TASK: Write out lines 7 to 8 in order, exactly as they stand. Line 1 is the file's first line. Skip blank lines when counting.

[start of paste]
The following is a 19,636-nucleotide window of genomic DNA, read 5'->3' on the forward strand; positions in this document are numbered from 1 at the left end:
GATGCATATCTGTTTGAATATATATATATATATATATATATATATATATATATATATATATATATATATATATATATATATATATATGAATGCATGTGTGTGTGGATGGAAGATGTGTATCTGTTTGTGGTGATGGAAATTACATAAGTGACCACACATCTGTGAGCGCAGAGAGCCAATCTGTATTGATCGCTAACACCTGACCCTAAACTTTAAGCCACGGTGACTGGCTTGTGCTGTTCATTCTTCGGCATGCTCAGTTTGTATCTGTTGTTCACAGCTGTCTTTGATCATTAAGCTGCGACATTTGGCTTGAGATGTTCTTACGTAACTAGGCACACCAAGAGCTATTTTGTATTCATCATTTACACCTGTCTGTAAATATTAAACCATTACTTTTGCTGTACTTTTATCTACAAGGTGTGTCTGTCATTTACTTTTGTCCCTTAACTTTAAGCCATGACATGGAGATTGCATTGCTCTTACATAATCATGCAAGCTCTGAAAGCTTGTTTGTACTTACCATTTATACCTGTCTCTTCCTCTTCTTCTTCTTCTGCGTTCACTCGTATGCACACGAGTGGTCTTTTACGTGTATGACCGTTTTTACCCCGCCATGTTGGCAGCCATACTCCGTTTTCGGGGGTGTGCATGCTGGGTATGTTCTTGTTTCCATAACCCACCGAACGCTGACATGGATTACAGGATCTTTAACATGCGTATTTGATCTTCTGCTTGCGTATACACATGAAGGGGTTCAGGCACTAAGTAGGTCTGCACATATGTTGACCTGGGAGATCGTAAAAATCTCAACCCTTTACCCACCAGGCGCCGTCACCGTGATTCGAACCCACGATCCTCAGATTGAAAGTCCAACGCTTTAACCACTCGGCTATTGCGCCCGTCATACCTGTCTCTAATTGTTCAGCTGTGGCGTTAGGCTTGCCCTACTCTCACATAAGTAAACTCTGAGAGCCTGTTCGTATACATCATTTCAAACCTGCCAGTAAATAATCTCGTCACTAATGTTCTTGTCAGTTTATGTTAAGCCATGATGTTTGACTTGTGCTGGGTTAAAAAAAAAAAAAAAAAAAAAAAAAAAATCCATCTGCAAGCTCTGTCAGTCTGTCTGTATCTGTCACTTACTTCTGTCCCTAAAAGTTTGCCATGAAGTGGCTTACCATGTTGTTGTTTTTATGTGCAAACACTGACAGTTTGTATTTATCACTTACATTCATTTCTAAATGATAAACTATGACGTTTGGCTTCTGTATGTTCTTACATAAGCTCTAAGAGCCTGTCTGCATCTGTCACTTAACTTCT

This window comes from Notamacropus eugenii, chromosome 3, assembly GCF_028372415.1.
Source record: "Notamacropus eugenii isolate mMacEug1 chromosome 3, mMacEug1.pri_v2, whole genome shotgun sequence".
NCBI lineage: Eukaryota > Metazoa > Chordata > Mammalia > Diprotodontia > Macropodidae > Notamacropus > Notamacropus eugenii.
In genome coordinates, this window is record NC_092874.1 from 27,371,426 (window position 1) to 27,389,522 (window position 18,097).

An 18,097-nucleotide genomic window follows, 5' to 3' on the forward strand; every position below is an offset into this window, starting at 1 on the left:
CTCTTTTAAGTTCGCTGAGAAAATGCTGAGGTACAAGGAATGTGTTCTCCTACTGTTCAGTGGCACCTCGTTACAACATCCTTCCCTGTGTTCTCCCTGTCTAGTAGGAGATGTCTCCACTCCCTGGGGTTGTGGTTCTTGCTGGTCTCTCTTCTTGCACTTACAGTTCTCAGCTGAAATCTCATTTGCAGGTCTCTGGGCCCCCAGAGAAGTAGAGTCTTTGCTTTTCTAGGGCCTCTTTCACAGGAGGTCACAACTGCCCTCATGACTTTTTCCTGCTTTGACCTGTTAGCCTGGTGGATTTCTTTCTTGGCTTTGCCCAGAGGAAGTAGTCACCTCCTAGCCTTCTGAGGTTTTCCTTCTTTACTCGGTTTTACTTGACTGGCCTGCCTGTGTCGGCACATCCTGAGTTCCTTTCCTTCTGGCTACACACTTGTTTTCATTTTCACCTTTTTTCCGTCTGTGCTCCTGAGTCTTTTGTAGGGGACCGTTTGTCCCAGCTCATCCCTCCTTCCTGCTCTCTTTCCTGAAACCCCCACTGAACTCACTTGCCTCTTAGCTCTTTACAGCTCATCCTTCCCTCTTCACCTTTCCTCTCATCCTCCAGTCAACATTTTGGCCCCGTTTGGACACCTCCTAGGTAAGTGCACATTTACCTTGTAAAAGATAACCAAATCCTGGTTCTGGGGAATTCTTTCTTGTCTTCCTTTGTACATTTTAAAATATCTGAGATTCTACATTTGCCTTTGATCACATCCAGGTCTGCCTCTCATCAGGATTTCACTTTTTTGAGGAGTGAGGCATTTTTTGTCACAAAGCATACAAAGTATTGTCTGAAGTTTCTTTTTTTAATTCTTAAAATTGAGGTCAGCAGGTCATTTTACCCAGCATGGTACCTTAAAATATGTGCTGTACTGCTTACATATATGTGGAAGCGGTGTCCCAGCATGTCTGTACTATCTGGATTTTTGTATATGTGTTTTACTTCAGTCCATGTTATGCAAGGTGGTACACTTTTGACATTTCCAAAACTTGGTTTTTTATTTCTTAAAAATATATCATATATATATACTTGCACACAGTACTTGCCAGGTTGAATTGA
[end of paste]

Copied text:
An 18,097-nucleotide genomic window follows, 5' to 3' on the forward strand; every position below is an offset into this window, starting at 1 on the left:
CTCTTTTAAGTTCGCTGAGAAAATGCTGAGGTACAAGGAATGTGTTCTCCTACTGTTCAGTGGCACCTCGTTACAACATCCTTCCCTGTGTTCTCCCTGTCTAGTAGGAGATGTCTCCACTCCCTGGGGTTGTGGTTCTTGCTGGTCTCTCTTCTTGCACTTACAGTTCTCAGCTGAAATCTCATTTGCAGGTCTCTGGGCCCCCAGAGAAGTAGAGTCTTTGCTTTTCTAGGGCCTCTTTCACAGGAGGTCACAACTGCCCTCATGACTTTTTCCTGCTTTGACCTGTTAGCCTGGTGGATTTCTTTCTTGGCTTTGCCCAGAGGAAGTAGTCACCTCCTAGCCTTCTGAGGTTTTCCTTCTTTACTCGGTTTTACTTGACTGGCCTGCCTGTGTCGGCACATCCTGAGTTCCTTTCCTTCTGGCTACACACTTGTTTTCATTTTCACCTTTTTTCCGTCTGTGCTCCTGAGTCTTTTGTAGGGGACCGTTTGTCCCAGCTCATCCCTCCTTCCTGCTCTCTTTCCTGAAACCCCCACTGAACTCACTTGCCTCTTAGCTCTTTACAGCTCATCCTTCCCTCTTCACCTTTCCTCTCATCCTCCAGTCAACATTTTGGCCCCGTTTGGACACCTCCTAGGTAAGTGCACATTTACCTTGTAAAAGATAACCAAATCCTGGTTCTGGGGAATTCTTTCTTGTCTTCCTTTGTACATTTTAAAATATCTGAGATTCTACATTTGCCTTTGATCACATCCAGGTCTGCCTCTCATCAGGATTTCACTTTTTTGAGGAGTGAGGCATTTTTTGTCACAAAGCATACAAAGTATTGTCTGAAGTTTCTTTTTTTAATTCTTAAAATTGAGGTCAGCAGGTCATTTTACCCAGCATGGTACCTTAAAATATGTGCTGTACTGCTTACATATATGTGGAAGCGGTGTCCCAGCATGTCTGTACTATCTGGATTTTTGTATATGTGTTTTACTTCAGTCCATGTTATGCAAGGTGGTACACTTTTGACATTTCCAAAACTTGGTTTTTTATTTCTTAAAAATATATCATATATATATACTTGCACACAGTACTTGCCAGGTTGAATTGA